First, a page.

Everybody hates TLAs (Three Letter Acronyms) and developers of braking technology have to be some of the worst offenders. So let’s take the mystery out of braking system jargon.
ABS (Anti-Lock Brake System)
A tyre grips best when the wheel is rolling. Without ABS when you brake hard, the wheel stops turning and steering is compromised. ABS has sensors in the wheels that detect when you brake hard. The wheel locks and then the ABS momentarily releases and instantly re-applies the brakes to keep the wheel on the threshold of locking. It does this around 15 times a second. This gives the driver maximum steering during braking. ABS is particularly good on wet slippery roads as it reduces braking distances. The sensation of ABS can be disconcerting. Just keep pushing the brake pedal as hard as you can until you have steered out of trouble. Why not test your ABS in controlled conditions, so that when you need it you will know what to expect?
ESC (Electronic Stability Control)
Also known as VSC (Vehicle Stability Control), DSC (Dynamic Stability Control), ESP (Electronic Stability Program), VSA (Vehicle Stability Assist), ESC piggy backs on the ABS system, using the ABS sensors and other components to detect when the vehicle is starting to slide. It then de-powers the engine and applies the brakes to individual wheels to bring the vehicle back under control. ESC can process and correct in milliseconds, faster than human intervention and with accuracy that is quite astounding. It represents a substantial step towards intelligent crash avoidance technology along with other safety technologies such as air bags, pre-tensioning seat belts, active headrests, roll over detection and lane change detection.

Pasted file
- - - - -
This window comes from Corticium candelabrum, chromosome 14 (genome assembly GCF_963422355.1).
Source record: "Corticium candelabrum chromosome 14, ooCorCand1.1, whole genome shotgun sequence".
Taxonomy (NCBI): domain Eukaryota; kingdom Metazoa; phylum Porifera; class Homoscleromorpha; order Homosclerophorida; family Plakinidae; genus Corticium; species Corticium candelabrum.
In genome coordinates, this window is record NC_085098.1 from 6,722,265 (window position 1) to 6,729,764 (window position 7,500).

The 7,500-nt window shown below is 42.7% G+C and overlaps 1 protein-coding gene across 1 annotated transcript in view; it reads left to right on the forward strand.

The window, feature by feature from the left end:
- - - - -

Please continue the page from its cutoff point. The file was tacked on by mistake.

BA (Brake Assist) monitors how quickly the brake pedal is pressed, to determine if the driver is panic braking. When it detects this it instantly boosts the brake pressure to the maximum and holds it there as long as the driver has their foot on the brake pedal to give the shortest braking distance.
EBD (Electronic Brake Distribution) manages the front to rear brake pressure balance so that conditions such as cornering with an uneven load or rough road surfaces does not cause the brakes to lock and require the ABS to manage the locked wheel.
TCS (Traction Control System) monitors when one wheel is spinning faster than the other wheels under acceleration. It then de-powers the engine or uses the brakes to grab the spinning wheel or a combination of both to restore tyre grip and traction.
RSC (Roll Stability Control) uses roll sensors to measure the angle of the body and when it tilts beyond a critical angle it de-powers the engine while at the same time severely applying the brakes to one side of the car to induce under-steer to pull that side of car back around and allow it to come back on all four wheels.